One of the few ways I can speak to youis sliding nylon hairs over wound aluminum,praying low arpeggios under the choir’s hymn,or reeling in the kitchen as the soup overflows.Today I lamented by the window as autumn’sgray mushrooms beaded the foot of the maple tree.Triple-stopped strings, slightly flattened,my only real cry. You seemed to build heavenfor the air-spun singer who can bundle all the cordsof her body in a breath. But I need the languageof arm and bow, callus and vibrato, cloudsof rosin rising. Oh, let me keep it, Lord,even when I rise from the grave,this quavering voice, this scuffed hourglass of wood.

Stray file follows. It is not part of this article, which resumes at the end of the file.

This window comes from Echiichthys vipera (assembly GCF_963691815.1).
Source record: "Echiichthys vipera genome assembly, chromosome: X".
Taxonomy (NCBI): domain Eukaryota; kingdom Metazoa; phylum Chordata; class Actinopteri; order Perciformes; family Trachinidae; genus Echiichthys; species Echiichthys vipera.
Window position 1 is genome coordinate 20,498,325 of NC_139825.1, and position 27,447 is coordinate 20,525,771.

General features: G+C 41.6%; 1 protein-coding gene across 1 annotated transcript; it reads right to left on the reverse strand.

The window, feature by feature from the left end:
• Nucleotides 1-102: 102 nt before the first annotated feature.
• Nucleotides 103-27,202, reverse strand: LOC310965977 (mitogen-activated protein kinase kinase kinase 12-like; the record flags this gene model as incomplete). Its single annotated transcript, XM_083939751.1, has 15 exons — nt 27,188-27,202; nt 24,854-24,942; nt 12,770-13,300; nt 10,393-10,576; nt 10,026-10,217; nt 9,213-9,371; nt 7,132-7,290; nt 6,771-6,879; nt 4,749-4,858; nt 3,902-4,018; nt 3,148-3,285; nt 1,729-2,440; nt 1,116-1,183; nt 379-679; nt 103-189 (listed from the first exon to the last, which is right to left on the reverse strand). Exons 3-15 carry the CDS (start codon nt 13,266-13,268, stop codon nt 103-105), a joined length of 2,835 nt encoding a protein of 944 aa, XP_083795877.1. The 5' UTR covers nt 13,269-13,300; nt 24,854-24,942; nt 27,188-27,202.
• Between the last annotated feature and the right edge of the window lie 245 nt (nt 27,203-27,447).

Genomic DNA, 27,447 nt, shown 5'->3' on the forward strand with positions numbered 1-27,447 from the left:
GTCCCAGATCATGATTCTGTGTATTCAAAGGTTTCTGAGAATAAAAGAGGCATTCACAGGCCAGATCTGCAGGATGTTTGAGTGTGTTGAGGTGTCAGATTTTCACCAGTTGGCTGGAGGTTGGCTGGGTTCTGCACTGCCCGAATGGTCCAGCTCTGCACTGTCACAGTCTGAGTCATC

Tania Runyan is a poet from Lindenhurst, Illinois, and author of How to Read a Poem (T. S. Poetry Press).
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